LegakwanaLeo Makgekgenene is a New Media graduate from the Michaelis School of Fine Art. Makgekgenene was born in 1995 in Gaborone, Botswana.
The artist moved to South Africa in 2009 where they worked and studied in Pretoria before moving to Cape Town in 2015. Many of their works aim to rematerialize the metaphorical spaces in which we hold the taught ideas and memories that ultimately shape who we are and how we choose to present ourselves.
The artworks become a way to break these spaces down and refabricate a space for unencumbered self-representation. Their work explores and interrogates self; it is an allegorical description of a personal journey through three spaces of being and represents its documentation with the surety and unabashed creativity of Neo-negritude.
Makgekgenene’s work is a vibrant culmination of photography, photo-manipulation, live video, animation, sculpture, costume making and integrated sound pieces.
Bo maaruri: Go rile ba ba ikisang noka go gela nnete ba boela gae digo tsa bone di tletse diphiri fela. E be e fela.
“Translated from Setswana, the title of the exhibition means; those that take themselves to the river to draw truth, return home to find that their calabashes are filled with only secrets. The end. The metaphor refers to the difficulties faced when trying to bring information and imagery from alternate seeing states in to this one.”
Bo Mmaruri is a polyvocal narrative that explores and interrogates self; it metaphorically describes a personal journey. Ke le Legakwana, I was born in Gaborone, Botswana and grew up with my younger sibling between my mother and grandmother’s houses. I was raised in a culture of learning fundamental truths and value systems through biblical stories, maele, diane (idioms, proverbs) and an elementary understanding of the legal justice system. I am deeply interested in storytelling, writing, creative thinking and non-linguistic writing as an effective way to simultaneously convey thoughts, feelings and experiences from in and beyond our perceived realities. Adopting the etiquette of philosophical anthropology, the work is an inquisition into the three beings that self exists as. Lesea, Sethunya and Bonani exist in parallel sensory planes, and rely on the discretion of their ‘non-existence’ to freely (re) narrate pivotal existential reflections. Bo Mmaruri is adapted from a Setswana word that means Truth (Absolute, God honest, a truth sworn upon a maternal figure). The exhibition acknowledges ‘Truth’ as a physical place with three known expanses. I seek to explore and legitimize the imagery and encounters from alternate states of consciousness: to interrogate the three spaces that we inhabit and the complexities of the approximately similar environments.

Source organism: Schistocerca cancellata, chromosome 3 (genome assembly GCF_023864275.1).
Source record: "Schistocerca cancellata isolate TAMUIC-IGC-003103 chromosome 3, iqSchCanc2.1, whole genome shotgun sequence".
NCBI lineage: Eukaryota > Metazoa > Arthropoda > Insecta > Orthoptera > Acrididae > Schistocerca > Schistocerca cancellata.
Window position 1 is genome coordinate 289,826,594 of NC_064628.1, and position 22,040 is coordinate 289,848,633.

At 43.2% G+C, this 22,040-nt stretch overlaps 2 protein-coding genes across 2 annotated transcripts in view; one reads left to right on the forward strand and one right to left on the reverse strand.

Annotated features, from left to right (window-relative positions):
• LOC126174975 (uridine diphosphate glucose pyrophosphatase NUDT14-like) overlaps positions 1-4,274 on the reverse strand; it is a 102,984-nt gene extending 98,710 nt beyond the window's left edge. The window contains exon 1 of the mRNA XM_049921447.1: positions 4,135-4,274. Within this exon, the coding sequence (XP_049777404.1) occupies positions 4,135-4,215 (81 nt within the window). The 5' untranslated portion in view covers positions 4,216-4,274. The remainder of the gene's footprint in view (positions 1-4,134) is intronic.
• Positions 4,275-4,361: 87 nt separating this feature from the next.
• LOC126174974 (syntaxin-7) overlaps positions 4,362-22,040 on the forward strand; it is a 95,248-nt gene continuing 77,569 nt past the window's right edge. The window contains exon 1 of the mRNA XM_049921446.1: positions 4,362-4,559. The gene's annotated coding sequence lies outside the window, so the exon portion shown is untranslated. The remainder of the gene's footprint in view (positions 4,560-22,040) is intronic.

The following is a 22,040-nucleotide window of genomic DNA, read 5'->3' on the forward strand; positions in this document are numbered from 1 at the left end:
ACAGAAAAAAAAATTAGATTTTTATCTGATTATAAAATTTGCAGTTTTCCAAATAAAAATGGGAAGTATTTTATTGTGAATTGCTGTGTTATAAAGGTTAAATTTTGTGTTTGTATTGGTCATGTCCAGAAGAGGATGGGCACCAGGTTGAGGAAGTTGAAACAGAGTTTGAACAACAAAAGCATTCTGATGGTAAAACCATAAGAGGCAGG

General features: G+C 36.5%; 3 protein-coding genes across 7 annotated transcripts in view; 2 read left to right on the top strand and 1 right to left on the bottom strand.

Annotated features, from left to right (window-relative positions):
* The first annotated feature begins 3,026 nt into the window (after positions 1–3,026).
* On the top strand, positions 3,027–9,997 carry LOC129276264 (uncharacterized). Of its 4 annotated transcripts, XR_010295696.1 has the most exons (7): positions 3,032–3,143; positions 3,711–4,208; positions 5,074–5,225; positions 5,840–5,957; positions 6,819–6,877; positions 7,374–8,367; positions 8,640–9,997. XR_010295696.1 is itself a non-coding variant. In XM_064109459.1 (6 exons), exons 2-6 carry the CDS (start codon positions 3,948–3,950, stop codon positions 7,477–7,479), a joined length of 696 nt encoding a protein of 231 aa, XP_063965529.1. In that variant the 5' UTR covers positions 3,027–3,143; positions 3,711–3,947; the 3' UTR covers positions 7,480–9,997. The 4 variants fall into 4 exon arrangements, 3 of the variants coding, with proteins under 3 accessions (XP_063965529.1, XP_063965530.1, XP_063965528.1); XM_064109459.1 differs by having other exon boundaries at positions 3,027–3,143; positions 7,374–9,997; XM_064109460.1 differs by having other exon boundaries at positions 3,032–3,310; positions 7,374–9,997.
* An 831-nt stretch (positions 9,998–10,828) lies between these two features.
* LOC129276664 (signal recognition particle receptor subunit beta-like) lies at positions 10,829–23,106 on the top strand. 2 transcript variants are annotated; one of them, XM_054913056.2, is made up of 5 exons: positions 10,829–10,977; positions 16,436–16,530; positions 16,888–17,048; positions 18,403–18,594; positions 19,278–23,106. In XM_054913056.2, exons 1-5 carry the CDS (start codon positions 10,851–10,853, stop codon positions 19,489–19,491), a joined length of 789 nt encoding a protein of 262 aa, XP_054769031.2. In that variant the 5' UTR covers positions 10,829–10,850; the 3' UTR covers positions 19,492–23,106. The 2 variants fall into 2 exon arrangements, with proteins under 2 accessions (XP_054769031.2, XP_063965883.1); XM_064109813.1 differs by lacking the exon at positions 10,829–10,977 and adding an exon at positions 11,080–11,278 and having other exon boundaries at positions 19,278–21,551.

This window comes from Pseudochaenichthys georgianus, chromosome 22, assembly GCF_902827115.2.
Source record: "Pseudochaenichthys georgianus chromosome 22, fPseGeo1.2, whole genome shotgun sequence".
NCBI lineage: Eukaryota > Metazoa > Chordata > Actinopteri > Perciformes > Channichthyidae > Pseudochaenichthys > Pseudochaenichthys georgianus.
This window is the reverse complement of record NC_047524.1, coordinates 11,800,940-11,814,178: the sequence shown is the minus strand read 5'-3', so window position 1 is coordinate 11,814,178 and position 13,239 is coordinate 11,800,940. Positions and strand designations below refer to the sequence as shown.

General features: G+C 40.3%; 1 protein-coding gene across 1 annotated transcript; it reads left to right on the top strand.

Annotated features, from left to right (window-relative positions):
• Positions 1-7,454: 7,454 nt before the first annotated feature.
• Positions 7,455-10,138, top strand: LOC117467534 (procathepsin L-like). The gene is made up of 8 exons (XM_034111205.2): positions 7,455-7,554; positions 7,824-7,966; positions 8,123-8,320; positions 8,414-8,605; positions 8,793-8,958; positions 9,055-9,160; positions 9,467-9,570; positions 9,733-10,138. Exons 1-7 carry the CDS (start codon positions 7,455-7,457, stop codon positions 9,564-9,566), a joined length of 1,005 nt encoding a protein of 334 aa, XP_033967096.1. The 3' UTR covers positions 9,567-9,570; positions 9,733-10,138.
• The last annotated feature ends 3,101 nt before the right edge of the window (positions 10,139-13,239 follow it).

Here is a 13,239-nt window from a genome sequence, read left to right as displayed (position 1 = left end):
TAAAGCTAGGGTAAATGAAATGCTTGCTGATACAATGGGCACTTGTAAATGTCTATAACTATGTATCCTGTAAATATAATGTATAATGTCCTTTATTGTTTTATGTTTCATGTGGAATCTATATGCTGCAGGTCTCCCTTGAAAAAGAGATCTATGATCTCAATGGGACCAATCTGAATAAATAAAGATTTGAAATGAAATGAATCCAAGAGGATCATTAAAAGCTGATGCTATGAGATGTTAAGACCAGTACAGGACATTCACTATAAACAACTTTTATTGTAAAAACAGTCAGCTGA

Contemplating the variance between the outlandish, story-like characteristics of the way in which history is recorded and the versatile, essential truths that are present in imagined narratives, it becomes apparent that our perception of most things is only as a result of the story we believe. I remember all of the folktales I was told as a child, think of the literature in which I submerged myself growing up and consider the ways that they have shaped the way I think and the way I experience the world. This is a story but it’s also the truth, I believe that fact and fiction exist within each other. Anything, once imagined, once spoken, once written becomes truth; it manifests a reality. Early on in life I became privy to the manipulative power of telling stories and even more so in the ‘partial telling’ nature of myths and secrets. Recently, in conversation about the digital collages, a colleague mentioned that they identified a potentially strong tie to George Orwell’s Animal Farm. Similarly to Eric Blair, my work makes use of satire and allegorical storytelling to air out the psychological remnants of personal, social and political disillusionment through artistic practice. I will intentionally reclaim the power of self-representation, celebrate the multiplicity of identity and the innate presence of the metaphysical in the Black Body through a sui generis of secrecy, intertexuality, and sensory abstraction.
– LegakwanaLeo Makgekgenene